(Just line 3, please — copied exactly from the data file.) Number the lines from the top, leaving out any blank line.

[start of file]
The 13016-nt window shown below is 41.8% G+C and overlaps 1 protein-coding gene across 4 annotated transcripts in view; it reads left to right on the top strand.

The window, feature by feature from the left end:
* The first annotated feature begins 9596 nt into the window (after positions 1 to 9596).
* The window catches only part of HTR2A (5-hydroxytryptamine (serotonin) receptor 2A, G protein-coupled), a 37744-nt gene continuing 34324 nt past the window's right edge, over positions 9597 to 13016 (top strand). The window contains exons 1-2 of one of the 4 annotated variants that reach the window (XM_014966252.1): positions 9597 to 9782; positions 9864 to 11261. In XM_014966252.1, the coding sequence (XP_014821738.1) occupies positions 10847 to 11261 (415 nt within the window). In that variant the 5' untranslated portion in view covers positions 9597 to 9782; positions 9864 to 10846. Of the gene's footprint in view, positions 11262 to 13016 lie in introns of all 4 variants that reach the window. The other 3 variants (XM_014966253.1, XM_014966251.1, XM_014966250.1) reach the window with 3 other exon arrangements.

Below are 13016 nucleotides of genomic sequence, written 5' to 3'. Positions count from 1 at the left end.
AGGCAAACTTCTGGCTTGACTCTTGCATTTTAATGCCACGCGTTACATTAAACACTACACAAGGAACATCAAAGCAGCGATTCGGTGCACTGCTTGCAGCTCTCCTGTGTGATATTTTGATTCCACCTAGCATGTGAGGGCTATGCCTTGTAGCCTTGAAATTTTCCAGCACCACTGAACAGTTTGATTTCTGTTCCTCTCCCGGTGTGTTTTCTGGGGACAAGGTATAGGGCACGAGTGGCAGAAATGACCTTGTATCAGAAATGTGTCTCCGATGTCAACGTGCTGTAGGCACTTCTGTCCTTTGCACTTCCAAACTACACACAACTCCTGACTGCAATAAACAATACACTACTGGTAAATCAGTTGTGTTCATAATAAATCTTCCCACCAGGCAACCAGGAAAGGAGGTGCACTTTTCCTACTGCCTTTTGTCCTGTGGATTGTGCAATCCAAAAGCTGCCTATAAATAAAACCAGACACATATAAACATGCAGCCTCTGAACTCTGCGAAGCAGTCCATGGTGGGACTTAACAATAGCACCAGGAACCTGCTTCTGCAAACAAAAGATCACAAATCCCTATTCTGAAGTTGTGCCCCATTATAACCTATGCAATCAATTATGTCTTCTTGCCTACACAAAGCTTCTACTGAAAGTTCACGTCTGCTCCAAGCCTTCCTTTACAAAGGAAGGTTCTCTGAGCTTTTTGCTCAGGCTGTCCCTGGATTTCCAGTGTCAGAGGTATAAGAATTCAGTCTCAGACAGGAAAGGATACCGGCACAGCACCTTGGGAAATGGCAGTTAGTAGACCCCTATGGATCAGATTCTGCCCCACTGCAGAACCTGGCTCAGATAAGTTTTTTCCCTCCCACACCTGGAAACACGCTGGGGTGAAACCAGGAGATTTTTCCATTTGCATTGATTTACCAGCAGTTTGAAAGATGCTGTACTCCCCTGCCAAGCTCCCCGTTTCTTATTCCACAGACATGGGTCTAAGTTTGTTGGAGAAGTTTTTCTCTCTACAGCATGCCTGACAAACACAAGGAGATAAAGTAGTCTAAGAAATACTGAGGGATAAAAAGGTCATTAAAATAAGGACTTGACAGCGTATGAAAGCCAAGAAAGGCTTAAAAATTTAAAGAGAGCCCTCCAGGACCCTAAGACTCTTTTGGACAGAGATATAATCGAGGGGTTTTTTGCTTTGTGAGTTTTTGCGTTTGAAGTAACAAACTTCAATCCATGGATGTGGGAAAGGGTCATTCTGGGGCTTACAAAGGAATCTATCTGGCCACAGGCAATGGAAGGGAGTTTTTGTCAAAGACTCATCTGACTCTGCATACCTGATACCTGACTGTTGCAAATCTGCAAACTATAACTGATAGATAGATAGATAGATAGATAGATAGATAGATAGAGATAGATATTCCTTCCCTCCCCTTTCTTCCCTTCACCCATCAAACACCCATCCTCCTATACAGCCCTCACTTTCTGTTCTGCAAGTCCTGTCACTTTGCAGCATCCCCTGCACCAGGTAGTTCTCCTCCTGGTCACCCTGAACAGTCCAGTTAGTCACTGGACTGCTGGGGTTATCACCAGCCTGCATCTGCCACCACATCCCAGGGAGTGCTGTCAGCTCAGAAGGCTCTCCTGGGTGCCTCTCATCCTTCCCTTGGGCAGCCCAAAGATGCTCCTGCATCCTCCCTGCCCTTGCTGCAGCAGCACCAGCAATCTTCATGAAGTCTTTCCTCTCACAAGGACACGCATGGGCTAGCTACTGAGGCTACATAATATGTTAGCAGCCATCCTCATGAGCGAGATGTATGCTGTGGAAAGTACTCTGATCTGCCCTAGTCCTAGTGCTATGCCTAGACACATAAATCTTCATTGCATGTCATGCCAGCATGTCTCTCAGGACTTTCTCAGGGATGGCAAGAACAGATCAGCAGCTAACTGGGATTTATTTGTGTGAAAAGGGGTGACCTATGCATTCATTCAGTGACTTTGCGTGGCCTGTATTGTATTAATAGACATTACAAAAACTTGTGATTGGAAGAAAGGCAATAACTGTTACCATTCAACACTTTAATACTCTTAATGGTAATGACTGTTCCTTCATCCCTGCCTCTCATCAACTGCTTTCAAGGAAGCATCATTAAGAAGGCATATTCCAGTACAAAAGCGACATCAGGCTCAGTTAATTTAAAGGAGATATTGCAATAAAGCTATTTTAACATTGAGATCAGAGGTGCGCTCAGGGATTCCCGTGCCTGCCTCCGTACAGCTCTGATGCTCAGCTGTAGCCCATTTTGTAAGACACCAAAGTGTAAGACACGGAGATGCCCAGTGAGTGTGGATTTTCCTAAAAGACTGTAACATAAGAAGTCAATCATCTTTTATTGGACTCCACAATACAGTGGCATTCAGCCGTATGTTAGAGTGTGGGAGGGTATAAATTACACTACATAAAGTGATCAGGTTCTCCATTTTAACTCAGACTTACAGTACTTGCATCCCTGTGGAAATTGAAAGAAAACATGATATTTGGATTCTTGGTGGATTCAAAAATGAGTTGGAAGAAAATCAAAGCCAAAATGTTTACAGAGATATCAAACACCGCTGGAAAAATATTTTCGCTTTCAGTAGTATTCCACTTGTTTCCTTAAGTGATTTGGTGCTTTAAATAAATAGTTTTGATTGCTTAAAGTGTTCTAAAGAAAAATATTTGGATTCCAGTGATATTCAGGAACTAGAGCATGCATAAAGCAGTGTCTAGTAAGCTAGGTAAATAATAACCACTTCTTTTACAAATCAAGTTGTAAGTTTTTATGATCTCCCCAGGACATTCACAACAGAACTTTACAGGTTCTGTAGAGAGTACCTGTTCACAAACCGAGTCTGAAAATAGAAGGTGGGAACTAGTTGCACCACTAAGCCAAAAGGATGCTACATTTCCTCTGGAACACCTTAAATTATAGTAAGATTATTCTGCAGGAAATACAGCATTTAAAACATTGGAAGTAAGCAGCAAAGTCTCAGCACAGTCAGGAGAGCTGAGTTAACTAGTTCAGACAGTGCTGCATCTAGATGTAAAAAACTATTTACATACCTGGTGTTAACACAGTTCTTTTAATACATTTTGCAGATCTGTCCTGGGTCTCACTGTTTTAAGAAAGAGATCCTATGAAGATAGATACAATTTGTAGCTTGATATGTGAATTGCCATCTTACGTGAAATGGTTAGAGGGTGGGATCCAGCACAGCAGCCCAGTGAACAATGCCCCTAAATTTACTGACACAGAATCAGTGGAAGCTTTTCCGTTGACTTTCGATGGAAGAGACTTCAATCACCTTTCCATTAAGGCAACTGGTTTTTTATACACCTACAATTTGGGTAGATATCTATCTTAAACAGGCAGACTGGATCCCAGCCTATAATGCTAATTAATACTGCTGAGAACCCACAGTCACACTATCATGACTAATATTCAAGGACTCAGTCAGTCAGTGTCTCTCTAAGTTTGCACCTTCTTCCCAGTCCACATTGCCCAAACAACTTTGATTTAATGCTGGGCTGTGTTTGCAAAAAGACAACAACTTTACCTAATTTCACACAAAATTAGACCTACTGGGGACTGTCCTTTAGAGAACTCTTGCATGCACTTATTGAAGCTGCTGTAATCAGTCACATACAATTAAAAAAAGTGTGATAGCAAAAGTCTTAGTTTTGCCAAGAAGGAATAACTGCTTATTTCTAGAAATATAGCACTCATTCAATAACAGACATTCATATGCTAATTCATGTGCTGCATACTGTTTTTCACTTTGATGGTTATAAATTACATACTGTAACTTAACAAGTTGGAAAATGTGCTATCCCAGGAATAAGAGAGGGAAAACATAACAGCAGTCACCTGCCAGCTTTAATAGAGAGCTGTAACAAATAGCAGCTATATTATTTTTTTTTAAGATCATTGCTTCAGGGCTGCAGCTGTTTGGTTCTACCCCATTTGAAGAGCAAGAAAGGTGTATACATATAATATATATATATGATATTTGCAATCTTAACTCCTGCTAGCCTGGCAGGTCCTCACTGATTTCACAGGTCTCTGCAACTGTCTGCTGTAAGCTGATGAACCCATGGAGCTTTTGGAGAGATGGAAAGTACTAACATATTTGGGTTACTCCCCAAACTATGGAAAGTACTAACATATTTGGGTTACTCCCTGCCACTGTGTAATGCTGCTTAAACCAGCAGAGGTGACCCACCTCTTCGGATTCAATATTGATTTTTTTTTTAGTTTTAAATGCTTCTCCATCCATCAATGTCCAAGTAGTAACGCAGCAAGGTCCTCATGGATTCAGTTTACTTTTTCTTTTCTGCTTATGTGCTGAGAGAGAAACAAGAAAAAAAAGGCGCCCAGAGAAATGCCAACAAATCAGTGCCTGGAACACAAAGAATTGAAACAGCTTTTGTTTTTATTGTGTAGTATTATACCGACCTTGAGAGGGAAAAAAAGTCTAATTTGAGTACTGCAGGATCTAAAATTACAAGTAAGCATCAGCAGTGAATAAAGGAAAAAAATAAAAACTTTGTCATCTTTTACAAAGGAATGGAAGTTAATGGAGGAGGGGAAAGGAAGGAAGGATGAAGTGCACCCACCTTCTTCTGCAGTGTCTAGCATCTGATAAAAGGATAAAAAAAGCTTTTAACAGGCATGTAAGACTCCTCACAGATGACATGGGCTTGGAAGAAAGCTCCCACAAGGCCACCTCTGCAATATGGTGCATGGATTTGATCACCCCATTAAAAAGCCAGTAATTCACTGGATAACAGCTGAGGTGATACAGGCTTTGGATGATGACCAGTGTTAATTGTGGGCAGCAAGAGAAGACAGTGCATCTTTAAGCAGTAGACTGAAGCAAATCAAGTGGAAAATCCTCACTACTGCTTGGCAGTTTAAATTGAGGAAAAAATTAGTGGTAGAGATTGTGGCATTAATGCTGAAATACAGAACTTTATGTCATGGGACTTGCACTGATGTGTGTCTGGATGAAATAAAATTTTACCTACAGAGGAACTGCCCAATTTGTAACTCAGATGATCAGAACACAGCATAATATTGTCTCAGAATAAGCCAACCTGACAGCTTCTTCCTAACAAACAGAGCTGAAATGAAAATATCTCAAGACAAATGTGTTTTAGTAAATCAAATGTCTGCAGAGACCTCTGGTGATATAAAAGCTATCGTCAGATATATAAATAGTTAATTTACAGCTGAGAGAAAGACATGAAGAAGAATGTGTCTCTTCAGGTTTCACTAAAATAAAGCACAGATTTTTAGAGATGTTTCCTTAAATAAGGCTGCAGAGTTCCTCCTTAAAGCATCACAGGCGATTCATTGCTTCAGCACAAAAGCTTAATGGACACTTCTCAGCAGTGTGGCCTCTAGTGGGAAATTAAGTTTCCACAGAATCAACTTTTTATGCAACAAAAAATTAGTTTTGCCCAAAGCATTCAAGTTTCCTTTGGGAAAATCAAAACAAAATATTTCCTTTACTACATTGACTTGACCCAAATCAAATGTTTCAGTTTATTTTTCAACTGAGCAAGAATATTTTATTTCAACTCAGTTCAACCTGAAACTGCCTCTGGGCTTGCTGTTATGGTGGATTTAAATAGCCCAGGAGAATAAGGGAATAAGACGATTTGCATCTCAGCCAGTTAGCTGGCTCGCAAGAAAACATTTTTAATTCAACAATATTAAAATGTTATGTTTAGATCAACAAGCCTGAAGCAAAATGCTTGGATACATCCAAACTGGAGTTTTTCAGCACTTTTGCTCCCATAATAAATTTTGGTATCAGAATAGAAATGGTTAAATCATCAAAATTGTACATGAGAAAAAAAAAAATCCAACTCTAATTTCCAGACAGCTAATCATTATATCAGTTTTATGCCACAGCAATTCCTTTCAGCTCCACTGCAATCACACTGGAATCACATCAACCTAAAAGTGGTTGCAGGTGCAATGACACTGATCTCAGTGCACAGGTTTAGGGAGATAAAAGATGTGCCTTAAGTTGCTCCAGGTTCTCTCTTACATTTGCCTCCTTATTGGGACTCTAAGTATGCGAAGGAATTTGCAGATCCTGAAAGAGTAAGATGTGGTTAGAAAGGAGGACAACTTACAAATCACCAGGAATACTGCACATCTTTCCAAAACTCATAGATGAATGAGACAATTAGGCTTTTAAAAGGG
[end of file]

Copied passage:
* The first annotated feature begins 9596 nt into the window (after positions 1 to 9596).